McCartney: The rock’n’roll singer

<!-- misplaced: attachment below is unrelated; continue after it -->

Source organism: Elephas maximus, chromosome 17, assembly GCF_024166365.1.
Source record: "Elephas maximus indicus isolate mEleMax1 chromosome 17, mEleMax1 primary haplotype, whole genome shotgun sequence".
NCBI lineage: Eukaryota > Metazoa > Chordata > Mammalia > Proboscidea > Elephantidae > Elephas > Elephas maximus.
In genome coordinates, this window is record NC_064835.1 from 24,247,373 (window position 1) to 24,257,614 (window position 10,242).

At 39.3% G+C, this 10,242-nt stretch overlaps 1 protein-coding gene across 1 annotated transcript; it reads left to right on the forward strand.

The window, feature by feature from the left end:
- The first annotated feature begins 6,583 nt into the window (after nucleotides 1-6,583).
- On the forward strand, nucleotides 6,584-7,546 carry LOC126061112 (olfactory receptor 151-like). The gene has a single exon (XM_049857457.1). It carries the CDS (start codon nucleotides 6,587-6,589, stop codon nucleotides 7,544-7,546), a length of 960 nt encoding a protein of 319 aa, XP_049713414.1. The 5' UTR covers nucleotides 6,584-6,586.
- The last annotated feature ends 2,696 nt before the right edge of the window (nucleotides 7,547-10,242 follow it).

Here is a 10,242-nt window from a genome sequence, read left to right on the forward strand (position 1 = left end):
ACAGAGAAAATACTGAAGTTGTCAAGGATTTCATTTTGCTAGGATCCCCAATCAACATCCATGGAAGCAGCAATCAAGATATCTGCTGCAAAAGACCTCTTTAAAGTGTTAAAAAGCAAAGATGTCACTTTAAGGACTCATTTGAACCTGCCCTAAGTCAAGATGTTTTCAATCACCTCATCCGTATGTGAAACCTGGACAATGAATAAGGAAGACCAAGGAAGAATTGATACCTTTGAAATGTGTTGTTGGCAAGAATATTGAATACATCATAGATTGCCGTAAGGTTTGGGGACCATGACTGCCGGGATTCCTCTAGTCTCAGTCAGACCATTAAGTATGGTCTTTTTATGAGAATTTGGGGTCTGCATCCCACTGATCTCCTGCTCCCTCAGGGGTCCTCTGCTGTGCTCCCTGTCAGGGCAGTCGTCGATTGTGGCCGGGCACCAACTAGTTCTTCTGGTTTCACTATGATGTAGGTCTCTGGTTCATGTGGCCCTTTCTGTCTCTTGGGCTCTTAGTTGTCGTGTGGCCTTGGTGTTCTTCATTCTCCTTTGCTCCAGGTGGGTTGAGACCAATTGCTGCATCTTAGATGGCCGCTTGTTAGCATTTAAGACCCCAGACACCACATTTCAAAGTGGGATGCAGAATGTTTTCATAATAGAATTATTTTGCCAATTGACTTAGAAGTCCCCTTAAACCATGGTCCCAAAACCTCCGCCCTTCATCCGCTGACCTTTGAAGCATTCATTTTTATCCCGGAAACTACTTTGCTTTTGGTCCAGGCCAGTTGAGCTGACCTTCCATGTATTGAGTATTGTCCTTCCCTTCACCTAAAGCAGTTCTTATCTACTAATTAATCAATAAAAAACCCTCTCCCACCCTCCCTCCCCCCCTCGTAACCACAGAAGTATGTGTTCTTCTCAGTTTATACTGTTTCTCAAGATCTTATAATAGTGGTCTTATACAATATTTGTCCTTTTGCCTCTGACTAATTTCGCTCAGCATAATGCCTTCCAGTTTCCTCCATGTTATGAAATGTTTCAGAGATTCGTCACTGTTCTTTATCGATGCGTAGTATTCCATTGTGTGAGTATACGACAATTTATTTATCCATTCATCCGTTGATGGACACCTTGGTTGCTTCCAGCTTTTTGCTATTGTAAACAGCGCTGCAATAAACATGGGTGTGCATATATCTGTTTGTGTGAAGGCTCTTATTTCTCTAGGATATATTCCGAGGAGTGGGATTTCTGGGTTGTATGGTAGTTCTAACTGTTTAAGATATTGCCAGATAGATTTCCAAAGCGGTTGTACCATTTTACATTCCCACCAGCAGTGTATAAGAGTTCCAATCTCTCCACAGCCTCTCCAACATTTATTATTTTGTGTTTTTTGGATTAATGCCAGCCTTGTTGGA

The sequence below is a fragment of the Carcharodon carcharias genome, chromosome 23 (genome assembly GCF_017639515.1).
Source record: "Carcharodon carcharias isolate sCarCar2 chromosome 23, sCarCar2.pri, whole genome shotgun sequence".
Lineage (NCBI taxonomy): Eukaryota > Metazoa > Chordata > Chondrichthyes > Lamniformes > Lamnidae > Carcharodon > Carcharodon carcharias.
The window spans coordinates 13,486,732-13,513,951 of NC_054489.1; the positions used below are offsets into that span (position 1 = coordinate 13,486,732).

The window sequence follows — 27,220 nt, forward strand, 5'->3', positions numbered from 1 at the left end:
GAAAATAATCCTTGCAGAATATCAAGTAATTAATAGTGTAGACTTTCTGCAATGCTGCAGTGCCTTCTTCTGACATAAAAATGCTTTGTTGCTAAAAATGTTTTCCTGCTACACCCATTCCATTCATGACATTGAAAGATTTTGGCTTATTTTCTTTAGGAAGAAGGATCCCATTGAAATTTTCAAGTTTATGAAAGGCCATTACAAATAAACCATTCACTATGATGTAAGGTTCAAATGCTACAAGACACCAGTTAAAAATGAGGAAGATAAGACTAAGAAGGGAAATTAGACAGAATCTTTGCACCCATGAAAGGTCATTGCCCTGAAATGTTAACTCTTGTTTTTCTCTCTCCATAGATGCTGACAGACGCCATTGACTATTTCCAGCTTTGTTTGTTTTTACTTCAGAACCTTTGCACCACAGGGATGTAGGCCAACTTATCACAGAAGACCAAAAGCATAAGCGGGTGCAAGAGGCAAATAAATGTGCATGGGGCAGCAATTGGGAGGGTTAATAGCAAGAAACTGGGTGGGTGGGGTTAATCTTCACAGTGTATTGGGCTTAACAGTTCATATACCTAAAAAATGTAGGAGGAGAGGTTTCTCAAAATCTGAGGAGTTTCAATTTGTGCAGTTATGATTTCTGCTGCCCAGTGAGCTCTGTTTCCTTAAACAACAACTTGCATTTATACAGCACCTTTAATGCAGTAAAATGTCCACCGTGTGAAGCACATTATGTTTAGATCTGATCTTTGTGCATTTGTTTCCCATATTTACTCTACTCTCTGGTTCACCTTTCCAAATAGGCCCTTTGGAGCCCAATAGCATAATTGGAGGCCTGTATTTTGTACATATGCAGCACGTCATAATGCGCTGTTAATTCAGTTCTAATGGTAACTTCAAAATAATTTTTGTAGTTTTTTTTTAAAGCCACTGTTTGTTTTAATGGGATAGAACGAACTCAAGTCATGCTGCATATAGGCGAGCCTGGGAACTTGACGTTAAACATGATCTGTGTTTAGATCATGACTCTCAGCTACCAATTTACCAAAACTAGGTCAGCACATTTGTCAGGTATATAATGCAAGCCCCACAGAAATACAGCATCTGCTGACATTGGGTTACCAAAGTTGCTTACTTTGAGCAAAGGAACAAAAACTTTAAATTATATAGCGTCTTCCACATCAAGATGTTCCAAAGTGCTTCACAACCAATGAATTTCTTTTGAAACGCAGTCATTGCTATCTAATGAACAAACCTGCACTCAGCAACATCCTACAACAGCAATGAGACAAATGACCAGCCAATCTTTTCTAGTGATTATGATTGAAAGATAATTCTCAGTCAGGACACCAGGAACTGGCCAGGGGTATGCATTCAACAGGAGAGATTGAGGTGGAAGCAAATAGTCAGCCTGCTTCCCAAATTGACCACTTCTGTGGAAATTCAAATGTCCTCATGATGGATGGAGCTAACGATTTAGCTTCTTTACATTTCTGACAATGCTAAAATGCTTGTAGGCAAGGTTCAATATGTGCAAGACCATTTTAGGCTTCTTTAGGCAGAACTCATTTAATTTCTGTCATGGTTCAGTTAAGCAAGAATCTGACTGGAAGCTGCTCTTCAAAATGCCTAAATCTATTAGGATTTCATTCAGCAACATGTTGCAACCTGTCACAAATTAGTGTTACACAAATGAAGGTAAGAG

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Back then there was Buddy Holly, Gene Vincent, Roy Orbison, Eddie Cochran, Chuck Berry, Elvis, Fats Domino, Jerry Lee Lewis, Bill Haley, Little Richard, rising up through a hurricane of sound, an unstoppable force moving out from the backwoods of that massive cultural melting pot, the USA, and slicing out a mighty path across a staggered, awe-struck world. Somebody named it Rock ‘n’ Roll and it rose high, to the heavens in fact, to screaming pitch, then dropped just as quickly, with Buddy dead, Eddie dead, Gene badly injured, Elvis in the army, Chuck jailed, Jerry Lee blacklisted, Bill Haley faded and Little Richard converted. Good Gosh Amighty.   A lot of people gave a sigh of relief. Now they could control it, tame it, package it, write calmer, gentler songs for it. They had been knocked back for a while there. Taken by surprise. But now they had a handle on it. Had a grip. They would keep their beady eyes on those spirited black folks from here on in. That poor white trash who knew no better. No more surprises from the children of Rock ‘n’ Roll. No sir. They had prayed and it had passed.   Good in theory. Unfortunately, all those bullet-headed, red-necked morons should have been looking over in the direction of John F. Kennedy Airport, New York City, 7 February, 1964, as four long-haired boys from Liverpool, England, stepped off a plane onto US soil and all hell broke loose again…   This time for good. Welcome to several decades later and the Paul McCartney’s Summer Tour, where the heart of Rock ‘N’ Roll still beats as strong and as pure as it ever did, where it still gives as good as it gets, and where it still follows the original belief that the audience is just as important as the performer. Something rare these days.   But why wouldn’t it be rare if it comes from McCartney? And why has he always been so underrated as a live performer? Check out The Beatles performing ‘I’m Down’ at the legendary Shea Stadium gig in New York in late 1965, with McCartney on lead vocal and Lennon going berserk on a keyboard, howling with laughter, or some of the early live performances used on the Beatles Anthology, in which McCartney’s ability to rip out Rock ‘n’ Roll numbers still seems to surprise more people than it should.   Famous for their fifteen minutes of drowned-out singing at the height of Beatlemania, even McCartney seldom gets defensive about how good they could be. The Shea Stadium gig, played to around 56,000 screaming kids over a crap sound system, was everything Rock ‘n’ Roll was ever meant to be: fast, wild, spontaneous, humorous, crazed, impassioned, FUN.   Then, after pottering around the studio for a few years, coming up with concepts like ‘Sgt. Peppers’ and ‘Abbey Road’, McCartney’s love of live really took off again with Wings and from that point on there was no looking down. I mean back…   Thursday, 25 March: PARIS BERCY. ‘McCARTNEY: BACK IN THE WORLD’:   I had thought that there would be barriers up; some distance between the fans and McCartney, but there was nothing. My friends and I just moved up towards the front, no problems. The people up in the seats had paid for their privilege. What were they planning to do, sit and think about it?   But it was a long wait for the kick off. Somebody told me that McCartney was waiting for Sting to arrive and take his seat. I told somebody that Sting had arrived on his bicycle and the security guard wouldn’t let him bring it into the building.   When the start did come, it was as a dream. A vision of images: bird-faced giants with huge beaks, oriental dancers, old world folk in big wigs and gold costumes, giant balloons following each other above our heads and around the stadium as a contortionist on stage wrapped her legs around her head and a character from a Maigret painting stood watching in a Bowler hat, with a brolly over his head. It was exotic, surreal, magical… then Paul McCartney appeared.   He was on stage for three hours. He didn’t change costume or rest. He just played, solid. Everything I had ever said—and argued—about his live ability was validated. But there was more. McCartney mixed Beatles songs with solo and Wings stuff, and it proved a lot. A friend once told me that he liked McCartney’s work with the Beatles, but he couldn’t listen to the Wings stuff. Fair enough, but it didn’t make sense. There wasn’t much logic to the statement; more a strange kind of prejudice.   I wish my friend had been there to witness ‘Back In The USSR’ played back to back with ‘Band On The Run’. A natural addition to the classic Beatles double-A side studio tracks, ‘Strawberry Fields Forever’ and ‘Penny Lane’, these live rock masterpieces seemed to belong to each other. Back to back. Hand in hand. Rock and Roll. The idea that anybody could have picked one of the two out for special treatment is ludicrous.   He did EVERYTHING… from ‘Can’t Buy Me Love’ to ‘Fool On The Hill’; ‘Yesterday’ to ‘Here Today’; ‘Live & Let Die’ to ‘Blackbird’; ‘Sgt. Pepper’s’ to ‘Lady Madonna’; ‘Hey Jude’ to ‘Maybe I’m Amazed’; ‘My Love’ to ‘Driving Rain’; ‘Michelle’ to ‘Sgt. Pepper (Reprise)’. It all ended with ‘The End’, the last ever Beatles track from ‘Abbey Road’. Stunning.   The audience were shell-shocked. The big screens pummelled us with images: James Bond movies for ‘Live and Let Die’, which ended in two huge blasts of flame that literally hit the roof and made everybody—including McCartney—gasp. ‘Something (In The Way She Moves)’, for George, of course, with Paul strumming a Uke. Beautiful.   ‘Hey Jude’ went on for an age, the audience refusing to stop the sing-along. McCartney loved it and got a well-earned, if short-lived, breather. It is no exaggeration to say that when it was finally over, the audience were as emotionally drained as they were physically exhausted. And there was no maybe about how amazed we all were by what he pulled off that night.   It’s hard to introduce new material in this way, but Paul McCartney is a live act who belongs wholly to the early Rock ‘N’ Roll traditions; and even though he has spent huge parts of his career breaking those traditions through sheer innovation, he will always return to…